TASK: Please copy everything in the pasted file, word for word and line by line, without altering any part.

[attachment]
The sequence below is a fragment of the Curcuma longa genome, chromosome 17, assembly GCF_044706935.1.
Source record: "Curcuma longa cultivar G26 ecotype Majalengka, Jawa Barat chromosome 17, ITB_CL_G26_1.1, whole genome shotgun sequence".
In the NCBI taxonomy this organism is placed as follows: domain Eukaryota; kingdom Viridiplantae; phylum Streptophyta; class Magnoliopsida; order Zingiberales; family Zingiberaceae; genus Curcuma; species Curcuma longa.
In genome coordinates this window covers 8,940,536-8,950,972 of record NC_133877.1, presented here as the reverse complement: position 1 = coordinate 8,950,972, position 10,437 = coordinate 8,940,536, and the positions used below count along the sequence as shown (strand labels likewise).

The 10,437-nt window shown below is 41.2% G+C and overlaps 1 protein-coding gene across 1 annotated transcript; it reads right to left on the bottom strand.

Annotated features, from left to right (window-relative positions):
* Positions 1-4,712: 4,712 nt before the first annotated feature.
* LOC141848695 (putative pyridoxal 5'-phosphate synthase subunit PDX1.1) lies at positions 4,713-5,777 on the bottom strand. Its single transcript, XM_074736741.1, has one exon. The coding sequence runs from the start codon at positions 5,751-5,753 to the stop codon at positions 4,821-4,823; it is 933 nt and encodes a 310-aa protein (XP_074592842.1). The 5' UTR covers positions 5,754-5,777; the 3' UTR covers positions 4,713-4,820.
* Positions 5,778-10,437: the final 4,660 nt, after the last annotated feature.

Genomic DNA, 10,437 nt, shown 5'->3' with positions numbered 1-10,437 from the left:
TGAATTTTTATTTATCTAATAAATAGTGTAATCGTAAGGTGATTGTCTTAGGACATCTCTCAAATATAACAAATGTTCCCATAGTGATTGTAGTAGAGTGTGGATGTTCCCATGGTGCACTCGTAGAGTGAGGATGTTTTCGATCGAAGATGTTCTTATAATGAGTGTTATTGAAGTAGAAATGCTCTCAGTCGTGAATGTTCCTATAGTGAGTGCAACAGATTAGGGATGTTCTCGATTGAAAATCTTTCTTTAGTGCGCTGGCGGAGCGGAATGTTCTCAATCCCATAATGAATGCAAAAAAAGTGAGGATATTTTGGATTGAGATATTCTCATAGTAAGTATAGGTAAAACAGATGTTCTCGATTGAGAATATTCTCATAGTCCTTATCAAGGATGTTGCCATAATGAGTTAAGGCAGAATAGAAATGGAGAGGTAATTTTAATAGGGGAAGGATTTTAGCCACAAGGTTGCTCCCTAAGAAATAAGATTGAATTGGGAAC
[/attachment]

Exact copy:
The sequence below is a fragment of the Curcuma longa genome, chromosome 17, assembly GCF_044706935.1.
Source record: "Curcuma longa cultivar G26 ecotype Majalengka, Jawa Barat chromosome 17, ITB_CL_G26_1.1, whole genome shotgun sequence".
In the NCBI taxonomy this organism is placed as follows: domain Eukaryota; kingdom Viridiplantae; phylum Streptophyta; class Magnoliopsida; order Zingiberales; family Zingiberaceae; genus Curcuma; species Curcuma longa.
In genome coordinates this window covers 8,940,536-8,950,972 of record NC_133877.1, presented here as the reverse complement: position 1 = coordinate 8,950,972, position 10,437 = coordinate 8,940,536, and the positions used below count along the sequence as shown (strand labels likewise).

The 10,437-nt window shown below is 41.2% G+C and overlaps 1 protein-coding gene across 1 annotated transcript; it reads right to left on the bottom strand.

Annotated features, from left to right (window-relative positions):
* Positions 1-4,712: 4,712 nt before the first annotated feature.
* LOC141848695 (putative pyridoxal 5'-phosphate synthase subunit PDX1.1) lies at positions 4,713-5,777 on the bottom strand. Its single transcript, XM_074736741.1, has one exon. The coding sequence runs from the start codon at positions 5,751-5,753 to the stop codon at positions 4,821-4,823; it is 933 nt and encodes a 310-aa protein (XP_074592842.1). The 5' UTR covers positions 5,754-5,777; the 3' UTR covers positions 4,713-4,820.
* Positions 5,778-10,437: the final 4,660 nt, after the last annotated feature.

Genomic DNA, 10,437 nt, shown 5'->3' with positions numbered 1-10,437 from the left:
TGAATTTTTATTTATCTAATAAATAGTGTAATCGTAAGGTGATTGTCTTAGGACATCTCTCAAATATAACAAATGTTCCCATAGTGATTGTAGTAGAGTGTGGATGTTCCCATGGTGCACTCGTAGAGTGAGGATGTTTTCGATCGAAGATGTTCTTATAATGAGTGTTATTGAAGTAGAAATGCTCTCAGTCGTGAATGTTCCTATAGTGAGTGCAACAGATTAGGGATGTTCTCGATTGAAAATCTTTCTTTAGTGCGCTGGCGGAGCGGAATGTTCTCAATCCCATAATGAATGCAAAAAAAGTGAGGATATTTTGGATTGAGATATTCTCATAGTAAGTATAGGTAAAACAGATGTTCTCGATTGAGAATATTCTCATAGTCCTTATCAAGGATGTTGCCATAATGAGTTAAGGCAGAATAGAAATGGAGAGGTAATTTTAATAGGGGAAGGATTTTAGCCACAAGGTTGCTCCCTAAGAAATAAGATTGAATTGGGAAC